Teaching in the village elementary school comes with a heavy workload. To improve our financial situation, my husband went to Guangdong to work, so the children were sometimes neglected. My parents-in-law came to help and I am so very grateful to them for this, especially my father-in-law. He used to be a teacher, so was very understanding of how hard things were for me. Sometimes he would say to my mother-in-law, "You see, she has a class at school, she works so hard and still needs to take care of the children. Don’t give her the housework.” Both my father and father-in-law are former teachers, so they understand the pressures of my job and are more open-minded than others of the older generation.


See the Children Left Behind in the Village


Because of their support, I was more comfortable working at the school.


In our small village, there were many families whose lives were more difficult than ours. Some families had no grandparents to help with the children and so they had to take care of themselves while their parents worked.


There are two students in our school in fourth and fifth grades. Their parents work in Guangdong to make ends meet and can only come home during the spring festival. Their grandparents are gone and so life is hard. The children are unattended  and must rely on neighbours or other relatives in the village to take care of them. For such small children, going to school alone, as well as doing their own cooking and washing, is so hard.


Year after year, they only see their parents at new year for a few days. The children cry their hearts out when their parents are leaving and I cannot get rid of that picture in my mind. The children were left unattended all year round. Their faces were dirty and black. One day if the children's clothes and faces were suddenly clean, we knew their parents had come back. They were so happy I could feel their joy in all they said and did. Children need to be fed and clothed, but they also need the company of their parents. Nothing is a substitute for their parents' love.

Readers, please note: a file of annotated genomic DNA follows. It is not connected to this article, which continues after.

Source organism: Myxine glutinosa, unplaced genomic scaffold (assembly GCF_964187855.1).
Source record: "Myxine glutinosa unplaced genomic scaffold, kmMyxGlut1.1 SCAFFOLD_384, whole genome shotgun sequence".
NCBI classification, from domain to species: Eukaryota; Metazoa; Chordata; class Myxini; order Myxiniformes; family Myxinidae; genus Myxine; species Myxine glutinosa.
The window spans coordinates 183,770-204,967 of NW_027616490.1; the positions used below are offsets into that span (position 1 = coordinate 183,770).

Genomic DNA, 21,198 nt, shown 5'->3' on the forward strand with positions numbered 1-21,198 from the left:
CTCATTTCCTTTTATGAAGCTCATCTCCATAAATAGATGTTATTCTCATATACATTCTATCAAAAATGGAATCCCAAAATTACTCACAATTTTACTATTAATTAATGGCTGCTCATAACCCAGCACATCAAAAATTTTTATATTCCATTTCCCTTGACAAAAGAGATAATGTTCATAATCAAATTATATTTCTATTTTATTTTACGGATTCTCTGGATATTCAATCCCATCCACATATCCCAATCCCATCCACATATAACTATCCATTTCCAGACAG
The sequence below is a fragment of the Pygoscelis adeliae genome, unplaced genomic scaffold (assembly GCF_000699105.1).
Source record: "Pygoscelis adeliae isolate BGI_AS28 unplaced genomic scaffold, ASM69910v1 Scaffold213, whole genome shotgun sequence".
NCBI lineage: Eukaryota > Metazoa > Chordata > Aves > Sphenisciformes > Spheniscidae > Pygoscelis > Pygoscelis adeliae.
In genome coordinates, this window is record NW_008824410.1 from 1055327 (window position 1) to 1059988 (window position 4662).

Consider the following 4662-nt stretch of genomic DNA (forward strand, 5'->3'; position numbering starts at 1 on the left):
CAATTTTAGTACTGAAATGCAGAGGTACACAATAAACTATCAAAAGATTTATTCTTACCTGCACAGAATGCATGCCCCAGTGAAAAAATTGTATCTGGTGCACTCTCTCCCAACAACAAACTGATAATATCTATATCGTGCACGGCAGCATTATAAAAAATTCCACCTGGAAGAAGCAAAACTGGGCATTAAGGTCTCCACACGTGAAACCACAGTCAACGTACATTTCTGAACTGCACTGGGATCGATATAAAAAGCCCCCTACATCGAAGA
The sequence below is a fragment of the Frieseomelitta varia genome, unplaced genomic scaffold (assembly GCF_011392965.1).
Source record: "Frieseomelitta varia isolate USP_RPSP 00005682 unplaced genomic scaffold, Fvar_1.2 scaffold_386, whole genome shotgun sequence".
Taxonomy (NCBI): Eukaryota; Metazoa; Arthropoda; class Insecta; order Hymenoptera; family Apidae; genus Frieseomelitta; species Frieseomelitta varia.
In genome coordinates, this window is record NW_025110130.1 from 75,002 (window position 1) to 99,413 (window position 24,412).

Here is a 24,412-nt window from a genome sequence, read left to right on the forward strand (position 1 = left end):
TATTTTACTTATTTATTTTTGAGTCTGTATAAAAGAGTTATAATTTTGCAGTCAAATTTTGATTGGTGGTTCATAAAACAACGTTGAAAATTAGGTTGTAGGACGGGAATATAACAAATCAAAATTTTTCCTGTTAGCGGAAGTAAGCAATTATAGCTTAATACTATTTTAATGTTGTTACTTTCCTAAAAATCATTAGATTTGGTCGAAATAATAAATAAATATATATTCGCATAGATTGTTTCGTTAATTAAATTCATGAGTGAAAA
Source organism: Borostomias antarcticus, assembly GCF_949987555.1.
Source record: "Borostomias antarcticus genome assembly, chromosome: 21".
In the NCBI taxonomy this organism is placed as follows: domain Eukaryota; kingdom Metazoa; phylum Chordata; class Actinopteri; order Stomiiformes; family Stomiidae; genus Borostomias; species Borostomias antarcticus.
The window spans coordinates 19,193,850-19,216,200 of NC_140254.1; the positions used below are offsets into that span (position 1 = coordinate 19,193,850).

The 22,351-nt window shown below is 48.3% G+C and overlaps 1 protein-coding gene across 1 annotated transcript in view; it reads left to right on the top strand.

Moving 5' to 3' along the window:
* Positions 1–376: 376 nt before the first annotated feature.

Parents' Sense of Companionship is Constantly Changing


Previously, many rural parents did not realise the importance of physically being with their children and believed that providing food and clothes was enough. They did not know that without emotional care from their parents children can develop mental health difficulties.


I have been a teacher in the countryside for many years and understand the suffering of both children and adults. I am very happy to see the government and public welfare organisations paying more attention to our village.


Our village has set up a library with the help of an NGO so the children have more entertainment and cultural programs at weekends. I have joined the library as a volunteer, and really enjoy supporting and caring for those children left behind.


Social Support has Made our Village Better and Better


Because there is more social support, the lives of people in our village has also become richer. This is very good for our village and the children in the surrounding area. They have more contact with the outside world,  and their horizons have broadened. 


I've been asked if I want to be a woman in the next life. We have a song in our community that says, "In the next life, if you're going to be a bird, you're going to be a male bird.". But I still feel happy to be a woman. 


After graduating from college, my daughter became a teacher. She teaches at a school in our town. My family have been teachers for three generations - from my father, to me and now to my daughter. It’s an honourable profession. I love my job.


I hope, through our work, we can help more village children get out of the mountains and into the wider world. Only education can change their present situation and give them more possibilities and opportunities.


To help more children to learn, and to learn better. I think this is my mission.